Denmark Drops Probe Into Nord Stream Gas Pipeline Sabotage

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by Tyler Durden
Tuesday, Feb 27, 2024 - 01:50 PM

By Tsvetana Paraskova of

Denmark is dropping the investigation over what it described as a “deliberate sabotage” of the Nord Stream gas pipelines in 2022, due to insufficient grounds to pursue a criminal case, the Copenhagen police said on Monday.

Gas leaks in each of the Nord Stream 1 and 2 pipelines were discovered at the end of September 2022 from the infrastructure just outside Swedish and Danish territorial waters in the Baltic Sea.  

Nord Stream 2 was never put into operation after Germany axed the certification process following the Russian invasion of Ukraine. Russia, for its part, shut down Nord Stream 1 indefinitely in early September of 2022, claiming an inability to repair gas turbines because of the Western sanctions.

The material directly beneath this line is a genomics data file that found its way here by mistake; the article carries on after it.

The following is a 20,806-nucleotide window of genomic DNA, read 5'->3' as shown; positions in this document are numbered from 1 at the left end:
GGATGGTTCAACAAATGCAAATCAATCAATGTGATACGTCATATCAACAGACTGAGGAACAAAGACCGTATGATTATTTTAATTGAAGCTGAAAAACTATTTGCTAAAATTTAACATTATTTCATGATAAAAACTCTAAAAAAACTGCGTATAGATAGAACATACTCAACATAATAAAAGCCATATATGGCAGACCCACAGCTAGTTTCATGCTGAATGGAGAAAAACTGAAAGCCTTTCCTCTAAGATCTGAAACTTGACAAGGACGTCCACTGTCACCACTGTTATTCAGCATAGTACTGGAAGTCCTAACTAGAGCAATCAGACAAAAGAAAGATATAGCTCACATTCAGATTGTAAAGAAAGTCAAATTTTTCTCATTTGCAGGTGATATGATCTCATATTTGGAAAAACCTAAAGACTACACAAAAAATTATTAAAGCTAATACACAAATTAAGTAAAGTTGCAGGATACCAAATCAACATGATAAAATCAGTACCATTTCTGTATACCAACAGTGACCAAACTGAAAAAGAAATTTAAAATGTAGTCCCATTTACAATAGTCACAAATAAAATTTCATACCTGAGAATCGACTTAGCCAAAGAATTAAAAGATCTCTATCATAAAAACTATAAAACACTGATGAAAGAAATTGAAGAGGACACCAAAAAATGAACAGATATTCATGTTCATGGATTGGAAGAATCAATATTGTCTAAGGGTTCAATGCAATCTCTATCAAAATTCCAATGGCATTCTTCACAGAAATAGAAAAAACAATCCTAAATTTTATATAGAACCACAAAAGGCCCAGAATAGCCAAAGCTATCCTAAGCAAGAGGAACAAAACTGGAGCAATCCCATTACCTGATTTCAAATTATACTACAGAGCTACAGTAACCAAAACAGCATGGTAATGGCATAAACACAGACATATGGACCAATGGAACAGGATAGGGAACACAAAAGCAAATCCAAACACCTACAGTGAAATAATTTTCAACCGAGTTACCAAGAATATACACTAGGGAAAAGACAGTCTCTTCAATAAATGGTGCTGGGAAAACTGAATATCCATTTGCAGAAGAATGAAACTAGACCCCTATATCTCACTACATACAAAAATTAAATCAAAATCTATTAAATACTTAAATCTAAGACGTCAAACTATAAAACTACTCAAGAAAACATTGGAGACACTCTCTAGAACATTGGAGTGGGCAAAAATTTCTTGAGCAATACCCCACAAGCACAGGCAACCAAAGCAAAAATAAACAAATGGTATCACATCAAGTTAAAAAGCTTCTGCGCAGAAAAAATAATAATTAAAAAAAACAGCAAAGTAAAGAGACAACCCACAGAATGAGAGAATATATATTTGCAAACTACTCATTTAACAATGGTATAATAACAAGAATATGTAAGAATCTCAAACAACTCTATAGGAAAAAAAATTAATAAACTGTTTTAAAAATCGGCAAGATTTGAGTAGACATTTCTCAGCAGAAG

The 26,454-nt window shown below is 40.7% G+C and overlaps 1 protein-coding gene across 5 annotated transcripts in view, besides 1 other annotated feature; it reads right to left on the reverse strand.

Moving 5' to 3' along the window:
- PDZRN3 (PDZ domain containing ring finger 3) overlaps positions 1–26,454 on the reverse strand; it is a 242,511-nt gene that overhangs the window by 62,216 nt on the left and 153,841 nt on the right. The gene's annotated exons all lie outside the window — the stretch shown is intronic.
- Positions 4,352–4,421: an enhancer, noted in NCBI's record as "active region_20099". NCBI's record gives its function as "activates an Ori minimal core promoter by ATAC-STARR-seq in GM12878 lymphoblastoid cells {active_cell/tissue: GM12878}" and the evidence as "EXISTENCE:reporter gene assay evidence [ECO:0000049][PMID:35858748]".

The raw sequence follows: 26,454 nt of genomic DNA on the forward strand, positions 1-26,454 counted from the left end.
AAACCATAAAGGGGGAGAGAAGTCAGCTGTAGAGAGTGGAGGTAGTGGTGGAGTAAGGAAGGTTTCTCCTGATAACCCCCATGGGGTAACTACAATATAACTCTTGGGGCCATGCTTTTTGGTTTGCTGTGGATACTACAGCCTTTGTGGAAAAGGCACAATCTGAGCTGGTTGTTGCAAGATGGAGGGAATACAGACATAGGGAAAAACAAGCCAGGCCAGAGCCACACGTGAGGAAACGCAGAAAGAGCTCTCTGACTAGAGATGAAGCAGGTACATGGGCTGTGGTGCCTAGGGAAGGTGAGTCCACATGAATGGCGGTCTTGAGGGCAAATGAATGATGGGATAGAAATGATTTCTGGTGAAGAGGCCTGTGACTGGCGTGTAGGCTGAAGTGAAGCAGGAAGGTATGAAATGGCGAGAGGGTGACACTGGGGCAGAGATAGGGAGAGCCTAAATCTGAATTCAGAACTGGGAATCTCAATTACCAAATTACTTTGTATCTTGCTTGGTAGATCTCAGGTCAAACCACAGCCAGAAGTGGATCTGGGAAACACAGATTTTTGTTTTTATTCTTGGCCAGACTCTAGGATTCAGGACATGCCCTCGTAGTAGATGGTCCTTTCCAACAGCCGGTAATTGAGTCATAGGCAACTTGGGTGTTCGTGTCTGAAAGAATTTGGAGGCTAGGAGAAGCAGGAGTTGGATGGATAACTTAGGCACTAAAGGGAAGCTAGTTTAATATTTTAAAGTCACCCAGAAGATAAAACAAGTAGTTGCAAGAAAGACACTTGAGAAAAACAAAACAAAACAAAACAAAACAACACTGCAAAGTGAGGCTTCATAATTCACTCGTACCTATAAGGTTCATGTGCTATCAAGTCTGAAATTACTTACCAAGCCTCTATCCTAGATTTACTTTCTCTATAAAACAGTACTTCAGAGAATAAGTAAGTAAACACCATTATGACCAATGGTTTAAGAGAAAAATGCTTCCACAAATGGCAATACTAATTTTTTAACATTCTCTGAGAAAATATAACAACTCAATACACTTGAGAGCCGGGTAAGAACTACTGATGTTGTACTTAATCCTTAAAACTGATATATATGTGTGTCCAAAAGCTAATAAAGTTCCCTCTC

An investigation launched by the Swedish authorities concluded that the leaks were the result of detonations, likely the result of “serious sabotage”. 

But earlier this month, Sweden’s authorities concluded a preliminary investigation into the Nord Stream blasts but found they lacked jurisdiction to continue, as the incident occurred in international waters and involved no Swedish nationals. Therefore, Sweden ended the probe in early February.

Denmark also ended its investigation on Monday, with the Copenhagen police saying in a statement that “The joint investigation conducted by the Copenhagen Police and the Danish Security and Intelligence Services (PET) into the Nord Stream explosions has been concluded.”

Throughout the investigation, the Danish authorities have cooperated with relevant foreign partners, Denmark said.

“The investigation has led the authorities to conclude that there was deliberate sabotage of the gas pipelines. However, the assessment is that there is not the sufficient grounds to pursue a criminal case in Denmark,” the police said.

Apart from Denmark and Sweden, Germany has also investigated the Nord Stream blasts, but Berlin hasn’t concluded its own investigation into the sabotage. A spokesperson for the government told Reuters earlier in February that Germany was still interested in solving the case.